A tinkly whooshing blizzard like ten thousand tiny arrows cut across his words. The table top was now surrounded by a jagged ice perimeter wall and the tiny dancers were saved from plummeting to the carpet.
“Prime Minister,” said the Queen, “how long have you been working for the Duke of Weselton?”
“I don’t know what you mean, your – ”
Elsa stood. She reached forward and snapped off one point of the table’s ice wall. She turned the flat icicle over in her hands.
It was definitely not a dagger, thought the Prime Minister, and the Queen was not threatening him. And yet, something unspoken hung between them. This fragile-looking, wide-eyed woman could create weaponry from thin air.
This was not the only peculiar thing. The royal tailor was going crazy trying to discover the maker of the clothes and shoes that the Queen and the Princess Royal were now sporting. The Prime Minister had his suspicions. He remembered a pair of ice skates that appeared on his feet out of nowhere at the end of what was now only referred to as the Hansean Attempted Coup. But he couldn’t prove anything. That was what was most frustrating thing.
He bowed low. “With your permission, your Majesty, I shall retire-”
“Well that is good news, I didn’t expect you to agree so easily-” Elsa began, but the Prime Minister raised his hand and continued.
“Your Majesty, I shall retire to my offices and permit my aides to draw up a constitutional settlement to allow best use to be made of Arendelle’s assets, which of course includes the person of your Majesty.”
“My – my person?” said Elsa, uncertainly.
“Yes, your Majesty. As an unmarried monarch without issue, you are of course an asset of the State of Arendelle. It may be that it is imperative that you marry.”
His exit wasn’t exactly undignified haste, but if he had tried to leave any faster, he wouldn’t have had time to get the door open.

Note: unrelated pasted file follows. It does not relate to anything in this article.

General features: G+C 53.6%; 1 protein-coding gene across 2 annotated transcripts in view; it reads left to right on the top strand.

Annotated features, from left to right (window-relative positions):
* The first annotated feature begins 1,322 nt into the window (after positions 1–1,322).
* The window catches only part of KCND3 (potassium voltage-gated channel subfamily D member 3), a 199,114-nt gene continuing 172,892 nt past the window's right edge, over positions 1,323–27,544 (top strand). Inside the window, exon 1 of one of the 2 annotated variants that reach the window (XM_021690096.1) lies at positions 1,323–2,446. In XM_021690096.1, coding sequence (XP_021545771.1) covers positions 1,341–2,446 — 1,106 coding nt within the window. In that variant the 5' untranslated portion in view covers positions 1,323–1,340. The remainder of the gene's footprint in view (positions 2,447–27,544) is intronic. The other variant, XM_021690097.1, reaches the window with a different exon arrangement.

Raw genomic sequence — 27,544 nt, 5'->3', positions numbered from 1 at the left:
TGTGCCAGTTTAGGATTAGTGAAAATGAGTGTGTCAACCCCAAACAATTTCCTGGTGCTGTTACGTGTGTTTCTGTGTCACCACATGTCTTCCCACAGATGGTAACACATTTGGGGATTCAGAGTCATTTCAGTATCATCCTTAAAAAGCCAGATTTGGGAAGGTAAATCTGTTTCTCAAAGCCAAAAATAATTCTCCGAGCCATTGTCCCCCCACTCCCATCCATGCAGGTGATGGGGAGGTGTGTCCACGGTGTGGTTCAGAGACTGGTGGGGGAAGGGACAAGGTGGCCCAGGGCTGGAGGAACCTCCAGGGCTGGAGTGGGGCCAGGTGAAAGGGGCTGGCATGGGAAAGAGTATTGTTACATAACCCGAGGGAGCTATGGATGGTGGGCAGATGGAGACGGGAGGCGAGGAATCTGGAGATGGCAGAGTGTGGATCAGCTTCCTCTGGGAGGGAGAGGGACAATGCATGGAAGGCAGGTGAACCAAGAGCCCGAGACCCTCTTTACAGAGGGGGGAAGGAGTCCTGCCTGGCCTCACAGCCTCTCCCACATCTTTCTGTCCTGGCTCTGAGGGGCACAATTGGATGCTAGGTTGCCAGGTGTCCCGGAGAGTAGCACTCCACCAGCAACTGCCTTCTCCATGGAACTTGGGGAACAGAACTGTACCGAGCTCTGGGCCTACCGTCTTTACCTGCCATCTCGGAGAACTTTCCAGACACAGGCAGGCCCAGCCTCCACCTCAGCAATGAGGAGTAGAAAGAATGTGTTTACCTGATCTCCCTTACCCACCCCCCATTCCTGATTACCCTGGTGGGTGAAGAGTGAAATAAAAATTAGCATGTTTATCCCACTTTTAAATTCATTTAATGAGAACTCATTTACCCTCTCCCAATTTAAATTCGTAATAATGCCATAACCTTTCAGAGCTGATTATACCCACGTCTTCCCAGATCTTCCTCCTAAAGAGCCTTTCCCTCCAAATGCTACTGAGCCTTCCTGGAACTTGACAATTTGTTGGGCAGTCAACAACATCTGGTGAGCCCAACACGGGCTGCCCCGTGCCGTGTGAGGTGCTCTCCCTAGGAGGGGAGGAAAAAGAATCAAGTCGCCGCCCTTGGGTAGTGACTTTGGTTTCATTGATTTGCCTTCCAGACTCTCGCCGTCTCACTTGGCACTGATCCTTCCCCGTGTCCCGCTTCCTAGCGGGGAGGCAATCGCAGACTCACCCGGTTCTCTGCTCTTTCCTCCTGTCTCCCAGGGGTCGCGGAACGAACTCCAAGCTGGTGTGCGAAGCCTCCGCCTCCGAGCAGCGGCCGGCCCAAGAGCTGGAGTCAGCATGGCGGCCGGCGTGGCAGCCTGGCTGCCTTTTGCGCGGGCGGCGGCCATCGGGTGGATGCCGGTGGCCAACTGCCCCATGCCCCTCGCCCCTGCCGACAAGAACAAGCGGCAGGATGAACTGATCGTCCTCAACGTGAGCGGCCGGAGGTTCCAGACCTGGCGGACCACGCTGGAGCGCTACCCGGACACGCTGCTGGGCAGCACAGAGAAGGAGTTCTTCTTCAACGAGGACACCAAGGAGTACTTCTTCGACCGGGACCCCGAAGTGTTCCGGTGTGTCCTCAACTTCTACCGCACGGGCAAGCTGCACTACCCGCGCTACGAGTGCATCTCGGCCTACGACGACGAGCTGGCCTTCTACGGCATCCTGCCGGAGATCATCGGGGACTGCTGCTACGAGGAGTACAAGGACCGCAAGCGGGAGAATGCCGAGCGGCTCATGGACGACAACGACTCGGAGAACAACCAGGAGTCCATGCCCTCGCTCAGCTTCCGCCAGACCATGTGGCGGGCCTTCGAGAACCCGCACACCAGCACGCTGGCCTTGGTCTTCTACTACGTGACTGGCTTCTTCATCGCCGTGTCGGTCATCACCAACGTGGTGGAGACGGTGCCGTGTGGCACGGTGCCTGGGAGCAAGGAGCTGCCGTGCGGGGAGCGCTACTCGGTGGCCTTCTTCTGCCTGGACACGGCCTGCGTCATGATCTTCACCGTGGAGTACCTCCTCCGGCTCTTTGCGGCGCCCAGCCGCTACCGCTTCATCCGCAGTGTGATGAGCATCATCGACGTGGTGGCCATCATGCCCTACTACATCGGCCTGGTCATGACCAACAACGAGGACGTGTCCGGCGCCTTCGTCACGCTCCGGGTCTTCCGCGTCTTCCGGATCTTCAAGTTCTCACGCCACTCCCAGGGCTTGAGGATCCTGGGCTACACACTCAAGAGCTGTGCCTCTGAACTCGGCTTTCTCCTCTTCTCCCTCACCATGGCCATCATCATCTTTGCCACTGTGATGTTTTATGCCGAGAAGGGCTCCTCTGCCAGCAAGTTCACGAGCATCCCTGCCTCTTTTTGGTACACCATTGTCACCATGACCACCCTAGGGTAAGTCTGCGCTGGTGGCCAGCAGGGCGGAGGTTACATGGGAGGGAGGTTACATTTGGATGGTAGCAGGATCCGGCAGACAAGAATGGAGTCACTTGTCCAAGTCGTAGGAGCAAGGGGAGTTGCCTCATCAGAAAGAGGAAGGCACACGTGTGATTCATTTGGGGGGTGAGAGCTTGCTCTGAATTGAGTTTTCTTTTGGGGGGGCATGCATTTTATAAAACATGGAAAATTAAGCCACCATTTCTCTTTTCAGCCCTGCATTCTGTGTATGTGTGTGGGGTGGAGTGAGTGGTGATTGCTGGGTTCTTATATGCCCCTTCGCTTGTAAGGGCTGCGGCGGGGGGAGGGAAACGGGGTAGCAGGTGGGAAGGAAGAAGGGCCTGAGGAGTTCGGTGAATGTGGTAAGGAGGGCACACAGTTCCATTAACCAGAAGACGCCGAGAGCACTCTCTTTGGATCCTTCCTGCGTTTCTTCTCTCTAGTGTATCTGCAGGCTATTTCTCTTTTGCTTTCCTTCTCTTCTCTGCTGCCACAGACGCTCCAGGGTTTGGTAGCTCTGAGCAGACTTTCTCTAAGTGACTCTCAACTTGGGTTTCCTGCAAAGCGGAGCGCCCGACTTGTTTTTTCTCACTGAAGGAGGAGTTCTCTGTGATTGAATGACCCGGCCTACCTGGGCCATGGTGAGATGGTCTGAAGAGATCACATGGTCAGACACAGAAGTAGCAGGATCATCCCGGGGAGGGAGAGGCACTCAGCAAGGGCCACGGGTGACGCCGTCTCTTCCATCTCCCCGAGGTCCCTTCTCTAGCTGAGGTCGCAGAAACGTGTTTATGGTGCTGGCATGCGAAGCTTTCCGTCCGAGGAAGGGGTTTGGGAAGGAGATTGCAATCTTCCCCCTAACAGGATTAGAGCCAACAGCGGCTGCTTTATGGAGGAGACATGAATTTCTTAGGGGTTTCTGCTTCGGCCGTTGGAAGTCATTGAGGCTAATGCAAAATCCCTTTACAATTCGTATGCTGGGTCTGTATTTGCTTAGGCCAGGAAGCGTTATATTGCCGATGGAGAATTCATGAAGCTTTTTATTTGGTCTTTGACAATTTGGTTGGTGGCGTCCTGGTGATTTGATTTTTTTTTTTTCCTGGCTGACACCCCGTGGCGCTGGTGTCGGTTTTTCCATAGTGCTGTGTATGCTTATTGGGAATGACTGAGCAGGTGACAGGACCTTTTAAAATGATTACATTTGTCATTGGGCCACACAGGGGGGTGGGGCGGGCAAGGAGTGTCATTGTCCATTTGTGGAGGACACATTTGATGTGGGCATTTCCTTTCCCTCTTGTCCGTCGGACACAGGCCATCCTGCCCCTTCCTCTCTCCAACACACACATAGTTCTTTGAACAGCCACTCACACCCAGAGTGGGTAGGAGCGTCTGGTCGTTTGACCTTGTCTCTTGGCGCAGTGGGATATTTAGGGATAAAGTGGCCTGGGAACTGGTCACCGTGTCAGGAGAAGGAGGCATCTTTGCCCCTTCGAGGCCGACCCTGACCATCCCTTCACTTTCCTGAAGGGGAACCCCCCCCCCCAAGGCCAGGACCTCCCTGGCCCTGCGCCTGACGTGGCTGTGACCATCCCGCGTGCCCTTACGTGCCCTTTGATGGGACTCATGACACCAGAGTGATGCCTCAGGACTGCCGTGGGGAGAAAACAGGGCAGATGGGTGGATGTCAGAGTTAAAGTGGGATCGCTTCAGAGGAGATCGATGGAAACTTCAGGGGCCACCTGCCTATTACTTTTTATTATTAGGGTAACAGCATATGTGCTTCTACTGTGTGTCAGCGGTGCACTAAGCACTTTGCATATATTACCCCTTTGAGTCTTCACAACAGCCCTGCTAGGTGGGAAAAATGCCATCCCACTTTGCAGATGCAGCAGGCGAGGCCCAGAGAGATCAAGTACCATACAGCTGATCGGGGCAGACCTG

Elsa gathered herself up to her full height, prepared to deliver the perfect retort, but sagged realising the moment had gone. “I should’ve just frozen the lock shut,” she muttered.
The door was flung open, and there was her brother in law, Duke Kristoff of the North Mountain. He hadn’t wanted the title and didn’t like it, but protocol demanded that the Princess should marry a man with a title and Royal Ice Master and Deliverer didn’t cut it. She smiled to herself. Cut it. Ice.
“What’s happened to Anna?”  One look at Kristoff’s red cheeks and generally panicked demeanour convinced her that she should have been in the room with her sister. Something must have gone wrong.
“You’re a father!” he blurted out. “Wait. What? No, I’m a father, you’re an aunt!”
“And Anna?” asked Elsa, an icy hand of fear clutching at her heart.
“She’s good, really good,” Kristoff reassured her. “Tired, you know, but Bulda says that’s normal for human females…” He trailed off in the face of Elsa’s ice cold stare.
Human females?” she asked.
“Yeah, uh, Elsa? There’s something I should probably tell you about my family. They’re -”
“Trolls,” said Elsa. “I should’ve guess when they all showed up like that for your wedding. I thought they were just being friendly to me, y’know, one magical creature to another…” She stopped. “Oh my. So you knew, you knew about what happened when Anna and I were little?”
Kristoff nodded. “I watched. That was the night they adopted me. And Sven.”  A small black thundercloud seemed to hover over his head. Elsa waved a hand and it vanished.
“Let’s not dwell on the past, brother of mine. Let’s go and celebrate your baby, give the royal seal of approval.”
They stepped out into the corridor and walked briskly towards Anna’s chambers. Elsa sent a spray of ice magic over herself, creating a vibrant purple dress, decorated with sprays of pansies and violets.